There’s a myth a lot of people have taken as truth that persists about Milestone. The myth is that my dearly-departed friend and partner Dwayne McDuffie started Milestone and everyone came after.
That myth is so strong that a few years ago some clown went on Facebook and called me a liar when I stated at my annual Black Panel at Comic Con the following:
“Denys Cowan created Milestone, I co-signed, but the creation of Milestone is ALL Denys. Anything else you hear is just bullshit”
By “co-sign” I mean, I was with Denys the moment he came up with the idea and said it was a good one — that (white people) is called a co-sign.
Imagine my surprise and anger when this motherfucker went on Facebook and called me a liar during a major forum. He stuck to his “sources” until I bet him $10,000.00 that his information was simply bullshit.
This guy was convinced that Dwayne put everything together then called Denys, Derek, and me. On another Black comic forum someone SWORE Robert Washington both created Static and wrote the Static bible.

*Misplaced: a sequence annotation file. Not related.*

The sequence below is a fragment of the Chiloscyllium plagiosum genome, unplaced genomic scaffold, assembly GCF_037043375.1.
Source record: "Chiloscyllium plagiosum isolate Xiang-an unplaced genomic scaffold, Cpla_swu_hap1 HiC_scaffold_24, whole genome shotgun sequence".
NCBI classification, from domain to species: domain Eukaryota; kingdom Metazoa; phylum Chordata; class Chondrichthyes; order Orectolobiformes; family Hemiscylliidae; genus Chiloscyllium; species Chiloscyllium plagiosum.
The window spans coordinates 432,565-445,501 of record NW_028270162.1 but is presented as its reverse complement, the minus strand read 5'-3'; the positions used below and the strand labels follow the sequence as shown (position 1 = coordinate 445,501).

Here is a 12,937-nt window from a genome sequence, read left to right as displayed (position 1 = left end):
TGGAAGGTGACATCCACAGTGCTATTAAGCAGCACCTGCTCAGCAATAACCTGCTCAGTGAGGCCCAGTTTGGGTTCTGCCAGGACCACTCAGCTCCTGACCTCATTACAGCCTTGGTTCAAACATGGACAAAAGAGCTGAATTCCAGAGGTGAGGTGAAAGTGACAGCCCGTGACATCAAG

Denys Cowan, Dwayne McDuffie, Derek Dingle, Christopher Priest, and I created Static. Oh, and the Static bible? I wrote that. What Robert Washington did was take our good idea and make it FUCKING GREAT. Those books were some of the best comics to ever see the light of day, and that was ALL Robert and John Paul Leon. Speaking of John Paul, I read somewhere that Matt Wayne discovered him.
Nope. That was me.
On many online forums, people who have no fucking clue about Milestone except what they have “heard” are holding court as if they wrote the business plan and pitched it to DC and Marvel.
Oh, you didn’t know Milestone almost ended up at Marvel? I guess Ray Ray didn’t get that from Huggy Bear who knows all. “Word on the street is that Milestone was started by John Lennon and Ringo Starr…”
This is not sour grapes on my part — I’m not bitching because I’m not getting the proper credit for my contribution to Milestone, but rumors and misinformation have a tendency to become fact that can affect everything that you do. I’ve seen news stories that mention no one but Dwayne when discussing Milestone.
Why is that important to correct?
It’s important because brand is important. How you manage or don’t manage your brand can be the reason the business world gives you respect and takes you seriously.